Carolina Dance Capital is a family affair. Husband and wife duo Fritz and Annette Schulte own the studio along with their daughter, Nina, who serves as artistic director. The rest of the staff includes eight regular dance instructors and more than 15 guest teachers and choreographers. In a variety of classes, they help students as young as two and as old as whatever to get fit and express themselves through ballet, jazz, tap, yoga, and Zumba.
Class sizes are kept small to encourage close personal attention and a supportive atmosphere. Six studios occupy the 8,700 square foot facility, and each is outfitted with observation windows, spring-loaded floors to prevent injury, and Super Soakers to facilitate Gene Kelly impressions. In addition to classes, pupils of all abilities can partake in cheer camps, workshops, and competitive dance teams. A waiting area for parents is equipped with complimentary WiFi.
From the very first tee shot over a lake to the pond protecting the left side of the 18th green, the course at River Ridge Golf Club pits players against the physical and psychological challenges brought by omnipresent water hazards, including the Neuse River that intersects the course on several holes.
Architect Chuck Smith’s 1997 design weaves course play through a 6,740-yard gauntlet furnished with a plush carpet of bermuda-grass fairways and rough that gives way to fast-moving G-6 bent-grass greens. The course's signature 5th hole rewards golfers who keep their tee shots on the fairway with a short-iron approach that must clear a large pond and any caddies sunbathing in the large greenside bunker.
As a semiprivate club, membership at River Ridge unlocks a slew of benefits not available to the general public. Though the practice area—composed of a driving range and putting and chipping greens—is open to everyone, only members may make use of the locker rooms, club storage, and handicap program provided at the clubhouse. Additionally, members are granted access to special events, tournaments, and PGA pro Tim Cockrell’s lessons, which help players calibrate putting strokes and find their swing after a long time away from the game to search for their favorite golf ball that got lost in the Neuse River.
Course at a Glance:
In 1976, educator, musician, and kinesiologist Robin Wes longed for a children's gym that prioritized personal growth over competition. Unveiled at a time when physical-education classes pushed students to focus almost exclusively on winning, Robin's program was swiftly adopted and is now used in more than 300 Little Gyms worldwide. Robin still pens original music to accompany lessons, which engage whippersnappers aged 4 months to 12 years with gymnastics, dance, karate, and parent and child activities.
Each of The Little Gym's classes introduces simple movements that sharpen motor skills and set brains whirring, allowing kids to progress at their own pace until they can finally build a computer out of macaroni and glitter. Staff members strive to build a base for lifelong social skills and self-assurance with each exercise, including activities rooted purely in fun, such as summer camps or birthday parties, which helped The Little Gym to earn title of #1 Birthday Chain in Parents Magazine.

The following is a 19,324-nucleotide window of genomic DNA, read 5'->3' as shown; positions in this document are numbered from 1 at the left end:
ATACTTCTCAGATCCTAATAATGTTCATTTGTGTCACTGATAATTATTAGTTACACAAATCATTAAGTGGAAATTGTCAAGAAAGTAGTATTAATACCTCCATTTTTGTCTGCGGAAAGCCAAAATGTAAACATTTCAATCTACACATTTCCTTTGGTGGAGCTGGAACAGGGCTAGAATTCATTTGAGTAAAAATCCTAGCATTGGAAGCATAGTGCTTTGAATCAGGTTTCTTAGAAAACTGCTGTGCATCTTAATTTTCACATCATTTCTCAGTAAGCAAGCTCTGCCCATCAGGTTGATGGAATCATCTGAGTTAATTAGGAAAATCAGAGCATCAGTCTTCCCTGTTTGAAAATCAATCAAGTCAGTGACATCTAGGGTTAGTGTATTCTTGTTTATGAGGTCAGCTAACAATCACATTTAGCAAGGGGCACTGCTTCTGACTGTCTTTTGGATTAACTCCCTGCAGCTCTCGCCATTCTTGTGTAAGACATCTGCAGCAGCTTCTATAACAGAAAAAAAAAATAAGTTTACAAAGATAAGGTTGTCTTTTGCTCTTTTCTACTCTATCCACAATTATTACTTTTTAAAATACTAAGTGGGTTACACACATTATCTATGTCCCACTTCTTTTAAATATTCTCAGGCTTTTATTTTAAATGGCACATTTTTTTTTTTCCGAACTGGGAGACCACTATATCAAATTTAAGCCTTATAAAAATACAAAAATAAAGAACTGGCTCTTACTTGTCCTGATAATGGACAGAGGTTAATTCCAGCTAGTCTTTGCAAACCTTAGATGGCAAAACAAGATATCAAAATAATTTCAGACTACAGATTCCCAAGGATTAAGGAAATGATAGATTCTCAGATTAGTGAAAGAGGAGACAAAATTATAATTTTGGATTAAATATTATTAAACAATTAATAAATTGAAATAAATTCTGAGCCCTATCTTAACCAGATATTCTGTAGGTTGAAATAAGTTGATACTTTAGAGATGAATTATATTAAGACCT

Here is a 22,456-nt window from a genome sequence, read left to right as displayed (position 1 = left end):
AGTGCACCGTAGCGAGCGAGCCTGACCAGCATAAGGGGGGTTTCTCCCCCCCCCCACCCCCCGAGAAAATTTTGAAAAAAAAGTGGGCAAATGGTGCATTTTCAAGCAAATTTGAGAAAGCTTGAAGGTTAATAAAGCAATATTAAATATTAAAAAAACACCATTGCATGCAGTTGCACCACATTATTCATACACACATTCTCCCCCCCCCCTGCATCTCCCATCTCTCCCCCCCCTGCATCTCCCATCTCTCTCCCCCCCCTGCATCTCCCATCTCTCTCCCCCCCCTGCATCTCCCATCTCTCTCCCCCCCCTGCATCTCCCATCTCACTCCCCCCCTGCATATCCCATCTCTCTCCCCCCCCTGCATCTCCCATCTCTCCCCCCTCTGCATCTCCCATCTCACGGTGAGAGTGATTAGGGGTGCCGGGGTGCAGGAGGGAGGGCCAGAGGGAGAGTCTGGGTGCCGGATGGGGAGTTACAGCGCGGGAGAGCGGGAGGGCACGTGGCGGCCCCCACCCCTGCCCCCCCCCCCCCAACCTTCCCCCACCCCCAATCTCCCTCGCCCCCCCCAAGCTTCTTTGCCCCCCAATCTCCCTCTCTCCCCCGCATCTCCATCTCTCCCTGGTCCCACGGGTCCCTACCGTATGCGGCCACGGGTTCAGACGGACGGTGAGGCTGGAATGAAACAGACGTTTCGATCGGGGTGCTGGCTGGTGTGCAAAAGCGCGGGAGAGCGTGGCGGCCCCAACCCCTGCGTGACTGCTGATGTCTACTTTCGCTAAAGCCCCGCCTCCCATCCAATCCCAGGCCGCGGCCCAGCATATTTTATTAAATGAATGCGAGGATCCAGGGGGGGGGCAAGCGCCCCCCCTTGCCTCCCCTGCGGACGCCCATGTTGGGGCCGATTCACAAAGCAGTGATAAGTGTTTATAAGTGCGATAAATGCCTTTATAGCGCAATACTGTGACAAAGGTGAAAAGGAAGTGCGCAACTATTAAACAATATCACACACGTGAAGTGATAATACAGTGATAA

For more than a decade, The Hitting Zone has helped baseball and softball players hone their slugging skills with top-notch batting cages. Its newly renovated facility includes seven new batting cages, new token machines, professional-quality turf, and enhanced lighting. While three cages devour tokens and spit out speedy pitches, schedule-savvy batters claim one of four regular cages for a designated hour of ball-pummeling against a Cy Young android lookalike.
Opened as a roller-skating center in 1977, Wheels Fun Park broadened its ambitions in 1992 when it bloomed into a full-fledged family fun center. After its metamorphosis, the park incorporated attractions that include an 18-hole mini-golf course, five batting cages, and a quarter-mile go-kart track. Nothing overshadows its roots though, and today's 25,000-square-foot roller rink commands a 14-speaker sound system and a dazzling light show that twinkles in skaters' sparkling eyes along with the glow of two disco balls.
A 6,500-square-foot play gym allows tots to act out the story of the Minotaur of Crete in a labyrinthine system of climbing tubes. An onsite skate park treats boarders to a slew of supervised rails and spines as well as a mini halfpipe. During holidays and when school is not in session, day camps keep kids well fed and well educated in subjects such as the geometry of mini golf.
For a few centuries, Carver’s Falls was closed to the public, and it's easy to see how much the area benefited from that solitude. The natural beauty of its forests and the waterfall at its heart have flourished. But today, the tree canopy has been transformed into an aerial playground. Wires cross the sky, connecting tree to tree. Every day, ZipQuest's guides lead birds-eye tours of the pristine landscape on their expansive zipline network or via the Swing Shot that pendulums vertiginously above Carver's Creek.
Whether the lighting comes from the sun or helmet-mounted lamps, no fewer than two experienced guides lead guests through Carver's Falls' 2.5-hour course. Adventurers fly down eight ziplines—each designed for a long, leisurely glide or an adrenaline-pumping plunge—while pointing out local flora and fauna. Groups pause only to disembark on high platforms anchored to centuries-old trees. Floating spiral staircases and sky bridges, the longest of which stretches 210 feet, interconnect the platforms. A suspension bridge carries explorers over the falls to a penultimate zipline that runs parallel to its creek. At the end of the run, guests catch their breath while looking through the pictures their camera-wielding guide took.